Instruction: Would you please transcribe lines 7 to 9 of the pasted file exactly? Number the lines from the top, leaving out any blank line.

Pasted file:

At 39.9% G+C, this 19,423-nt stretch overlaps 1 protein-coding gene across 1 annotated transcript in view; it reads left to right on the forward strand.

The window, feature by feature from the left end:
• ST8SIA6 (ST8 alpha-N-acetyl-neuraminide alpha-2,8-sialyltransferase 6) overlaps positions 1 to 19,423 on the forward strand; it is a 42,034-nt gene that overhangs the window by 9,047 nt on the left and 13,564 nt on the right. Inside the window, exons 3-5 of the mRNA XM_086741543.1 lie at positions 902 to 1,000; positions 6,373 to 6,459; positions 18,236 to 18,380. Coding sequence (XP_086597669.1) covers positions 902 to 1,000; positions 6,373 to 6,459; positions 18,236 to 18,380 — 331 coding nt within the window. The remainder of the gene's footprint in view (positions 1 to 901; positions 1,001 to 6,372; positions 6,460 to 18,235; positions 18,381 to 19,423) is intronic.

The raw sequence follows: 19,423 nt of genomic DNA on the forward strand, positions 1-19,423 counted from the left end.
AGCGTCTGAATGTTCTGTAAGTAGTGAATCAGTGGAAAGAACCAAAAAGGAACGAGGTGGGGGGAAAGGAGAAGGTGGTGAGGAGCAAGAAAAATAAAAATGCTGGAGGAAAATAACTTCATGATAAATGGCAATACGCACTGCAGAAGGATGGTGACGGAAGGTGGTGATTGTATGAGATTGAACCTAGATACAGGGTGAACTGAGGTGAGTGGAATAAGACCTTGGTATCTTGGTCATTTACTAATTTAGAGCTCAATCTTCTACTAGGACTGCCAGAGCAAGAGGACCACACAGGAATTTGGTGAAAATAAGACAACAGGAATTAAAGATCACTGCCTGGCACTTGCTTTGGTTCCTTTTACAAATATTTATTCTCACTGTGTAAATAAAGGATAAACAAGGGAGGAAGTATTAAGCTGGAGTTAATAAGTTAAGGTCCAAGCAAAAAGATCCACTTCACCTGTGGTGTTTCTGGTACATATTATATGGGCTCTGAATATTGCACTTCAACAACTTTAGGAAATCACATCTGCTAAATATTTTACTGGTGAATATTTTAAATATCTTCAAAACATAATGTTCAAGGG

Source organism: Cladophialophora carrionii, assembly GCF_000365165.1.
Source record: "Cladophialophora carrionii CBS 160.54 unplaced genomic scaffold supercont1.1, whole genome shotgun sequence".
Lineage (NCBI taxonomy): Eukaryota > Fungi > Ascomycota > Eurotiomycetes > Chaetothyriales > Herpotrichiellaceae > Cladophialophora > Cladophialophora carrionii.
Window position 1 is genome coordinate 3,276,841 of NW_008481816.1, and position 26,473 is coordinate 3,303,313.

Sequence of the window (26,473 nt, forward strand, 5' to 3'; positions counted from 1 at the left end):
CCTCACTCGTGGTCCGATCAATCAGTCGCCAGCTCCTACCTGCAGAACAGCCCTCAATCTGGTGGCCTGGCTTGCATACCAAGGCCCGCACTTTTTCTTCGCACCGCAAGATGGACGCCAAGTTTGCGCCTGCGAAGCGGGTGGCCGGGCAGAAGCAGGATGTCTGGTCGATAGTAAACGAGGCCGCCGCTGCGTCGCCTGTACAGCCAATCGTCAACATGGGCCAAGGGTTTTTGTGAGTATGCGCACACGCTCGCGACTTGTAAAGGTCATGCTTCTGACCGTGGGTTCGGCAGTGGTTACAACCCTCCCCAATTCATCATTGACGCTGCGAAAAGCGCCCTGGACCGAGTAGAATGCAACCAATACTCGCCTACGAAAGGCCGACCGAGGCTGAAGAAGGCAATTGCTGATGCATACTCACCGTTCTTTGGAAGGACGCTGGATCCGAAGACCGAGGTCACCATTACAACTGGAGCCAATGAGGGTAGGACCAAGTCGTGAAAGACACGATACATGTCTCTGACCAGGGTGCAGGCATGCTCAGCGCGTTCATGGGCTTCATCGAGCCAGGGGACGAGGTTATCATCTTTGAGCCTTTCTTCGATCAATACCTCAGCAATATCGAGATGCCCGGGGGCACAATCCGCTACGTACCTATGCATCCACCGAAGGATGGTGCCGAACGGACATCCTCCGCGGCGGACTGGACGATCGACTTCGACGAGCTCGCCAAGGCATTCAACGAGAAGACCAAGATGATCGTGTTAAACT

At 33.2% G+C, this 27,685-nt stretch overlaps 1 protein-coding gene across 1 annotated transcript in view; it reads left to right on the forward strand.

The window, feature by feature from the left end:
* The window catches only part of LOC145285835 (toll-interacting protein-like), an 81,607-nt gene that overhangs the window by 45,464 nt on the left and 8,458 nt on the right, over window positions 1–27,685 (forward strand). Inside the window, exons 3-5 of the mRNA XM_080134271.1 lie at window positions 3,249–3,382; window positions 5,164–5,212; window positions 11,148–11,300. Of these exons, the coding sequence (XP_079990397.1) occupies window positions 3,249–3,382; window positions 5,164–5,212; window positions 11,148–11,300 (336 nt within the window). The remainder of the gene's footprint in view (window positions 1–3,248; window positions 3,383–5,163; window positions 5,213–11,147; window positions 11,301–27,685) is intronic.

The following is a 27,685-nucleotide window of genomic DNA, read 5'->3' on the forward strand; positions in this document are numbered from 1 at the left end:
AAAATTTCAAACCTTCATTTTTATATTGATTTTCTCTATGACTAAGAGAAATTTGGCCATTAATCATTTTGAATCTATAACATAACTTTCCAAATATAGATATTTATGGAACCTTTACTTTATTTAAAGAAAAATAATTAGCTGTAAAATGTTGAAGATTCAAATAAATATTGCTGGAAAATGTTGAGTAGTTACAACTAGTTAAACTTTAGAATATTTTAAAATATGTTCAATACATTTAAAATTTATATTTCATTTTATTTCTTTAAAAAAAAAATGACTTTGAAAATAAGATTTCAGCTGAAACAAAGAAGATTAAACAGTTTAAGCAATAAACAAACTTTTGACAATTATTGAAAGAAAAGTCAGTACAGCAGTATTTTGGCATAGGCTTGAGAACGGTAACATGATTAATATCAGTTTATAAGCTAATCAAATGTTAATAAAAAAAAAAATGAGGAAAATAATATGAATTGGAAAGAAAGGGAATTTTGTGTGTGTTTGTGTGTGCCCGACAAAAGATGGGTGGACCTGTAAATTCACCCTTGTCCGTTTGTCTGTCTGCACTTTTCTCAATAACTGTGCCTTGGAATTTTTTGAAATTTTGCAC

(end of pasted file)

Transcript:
Source record: "Cladophialophora carrionii CBS 160.54 unplaced genomic scaffold supercont1.1, whole genome shotgun sequence".
Lineage (NCBI taxonomy): Eukaryota > Fungi > Ascomycota > Eurotiomycetes > Chaetothyriales > Herpotrichiellaceae > Cladophialophora > Cladophialophora carrionii.
Window position 1 is genome coordinate 3,276,841 of NW_008481816.1, and position 26,473 is coordinate 3,303,313.